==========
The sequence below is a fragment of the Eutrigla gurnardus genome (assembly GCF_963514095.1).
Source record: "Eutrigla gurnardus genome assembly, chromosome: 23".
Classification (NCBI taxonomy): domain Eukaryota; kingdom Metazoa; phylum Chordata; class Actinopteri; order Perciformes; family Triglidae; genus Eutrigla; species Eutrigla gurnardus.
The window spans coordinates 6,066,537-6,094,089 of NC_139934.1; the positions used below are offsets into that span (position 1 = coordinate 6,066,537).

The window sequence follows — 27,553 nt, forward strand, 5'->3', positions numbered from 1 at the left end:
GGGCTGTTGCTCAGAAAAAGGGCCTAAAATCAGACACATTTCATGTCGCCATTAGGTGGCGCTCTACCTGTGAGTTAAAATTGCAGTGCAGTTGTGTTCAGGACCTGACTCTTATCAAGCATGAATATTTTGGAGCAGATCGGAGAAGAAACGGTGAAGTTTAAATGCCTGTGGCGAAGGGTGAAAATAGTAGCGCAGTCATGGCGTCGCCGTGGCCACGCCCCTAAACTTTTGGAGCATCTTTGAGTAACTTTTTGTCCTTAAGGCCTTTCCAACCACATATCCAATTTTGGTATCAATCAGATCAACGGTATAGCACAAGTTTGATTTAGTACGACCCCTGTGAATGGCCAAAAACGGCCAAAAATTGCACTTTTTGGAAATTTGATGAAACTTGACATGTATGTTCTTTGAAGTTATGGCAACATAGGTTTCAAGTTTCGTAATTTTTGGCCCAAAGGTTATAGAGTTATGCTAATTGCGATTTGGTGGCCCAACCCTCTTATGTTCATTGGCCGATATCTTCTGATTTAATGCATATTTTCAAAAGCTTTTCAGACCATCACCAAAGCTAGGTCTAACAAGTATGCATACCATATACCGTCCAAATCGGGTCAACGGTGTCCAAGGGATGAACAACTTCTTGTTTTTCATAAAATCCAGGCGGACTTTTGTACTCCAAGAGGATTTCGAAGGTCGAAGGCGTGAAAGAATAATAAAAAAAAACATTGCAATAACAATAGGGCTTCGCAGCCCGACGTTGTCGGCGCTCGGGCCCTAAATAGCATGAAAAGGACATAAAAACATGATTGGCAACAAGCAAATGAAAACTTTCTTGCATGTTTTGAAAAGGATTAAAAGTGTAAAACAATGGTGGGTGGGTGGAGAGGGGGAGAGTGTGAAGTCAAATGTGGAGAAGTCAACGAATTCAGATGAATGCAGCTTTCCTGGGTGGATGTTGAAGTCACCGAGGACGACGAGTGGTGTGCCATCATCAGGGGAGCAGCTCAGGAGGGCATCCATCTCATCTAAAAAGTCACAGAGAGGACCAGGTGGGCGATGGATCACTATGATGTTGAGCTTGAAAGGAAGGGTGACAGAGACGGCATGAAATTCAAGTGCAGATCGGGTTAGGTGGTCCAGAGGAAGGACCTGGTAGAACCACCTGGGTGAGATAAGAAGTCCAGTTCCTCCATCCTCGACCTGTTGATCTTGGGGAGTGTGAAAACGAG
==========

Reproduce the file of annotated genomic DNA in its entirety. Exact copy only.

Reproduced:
The sequence below is a fragment of the Eutrigla gurnardus genome (assembly GCF_963514095.1).
Source record: "Eutrigla gurnardus genome assembly, chromosome: 23".
Classification (NCBI taxonomy): domain Eukaryota; kingdom Metazoa; phylum Chordata; class Actinopteri; order Perciformes; family Triglidae; genus Eutrigla; species Eutrigla gurnardus.
The window spans coordinates 6,066,537-6,094,089 of NC_139934.1; the positions used below are offsets into that span (position 1 = coordinate 6,066,537).

The window sequence follows — 27,553 nt, forward strand, 5'->3', positions numbered from 1 at the left end:
GGGCTGTTGCTCAGAAAAAGGGCCTAAAATCAGACACATTTCATGTCGCCATTAGGTGGCGCTCTACCTGTGAGTTAAAATTGCAGTGCAGTTGTGTTCAGGACCTGACTCTTATCAAGCATGAATATTTTGGAGCAGATCGGAGAAGAAACGGTGAAGTTTAAATGCCTGTGGCGAAGGGTGAAAATAGTAGCGCAGTCATGGCGTCGCCGTGGCCACGCCCCTAAACTTTTGGAGCATCTTTGAGTAACTTTTTGTCCTTAAGGCCTTTCCAACCACATATCCAATTTTGGTATCAATCAGATCAACGGTATAGCACAAGTTTGATTTAGTACGACCCCTGTGAATGGCCAAAAACGGCCAAAAATTGCACTTTTTGGAAATTTGATGAAACTTGACATGTATGTTCTTTGAAGTTATGGCAACATAGGTTTCAAGTTTCGTAATTTTTGGCCCAAAGGTTATAGAGTTATGCTAATTGCGATTTGGTGGCCCAACCCTCTTATGTTCATTGGCCGATATCTTCTGATTTAATGCATATTTTCAAAAGCTTTTCAGACCATCACCAAAGCTAGGTCTAACAAGTATGCATACCATATACCGTCCAAATCGGGTCAACGGTGTCCAAGGGATGAACAACTTCTTGTTTTTCATAAAATCCAGGCGGACTTTTGTACTCCAAGAGGATTTCGAAGGTCGAAGGCGTGAAAGAATAATAAAAAAAAACATTGCAATAACAATAGGGCTTCGCAGCCCGACGTTGTCGGCGCTCGGGCCCTAAATAGCATGAAAAGGACATAAAAACATGATTGGCAACAAGCAAATGAAAACTTTCTTGCATGTTTTGAAAAGGATTAAAAGTGTAAAACAATGGTGGGTGGGTGGAGAGGGGGAGAGTGTGAAGTCAAATGTGGAGAAGTCAACGAATTCAGATGAATGCAGCTTTCCTGGGTGGATGTTGAAGTCACCGAGGACGACGAGTGGTGTGCCATCATCAGGGGAGCAGCTCAGGAGGGCATCCATCTCATCTAAAAAGTCACAGAGAGGACCAGGTGGGCGATGGATCACTATGATGTTGAGCTTGAAAGGAAGGGTGACAGAGACGGCATGAAATTCAAGTGCAGATCGGGTTAGGTGGTCCAGAGGAAGGACCTGGTAGAACCACCTGGGTGAGATAAGAAGTCCAGTTCCTCCATCCTCGACCTGTTGATCTTGGGGAGTGTGAAAACGAG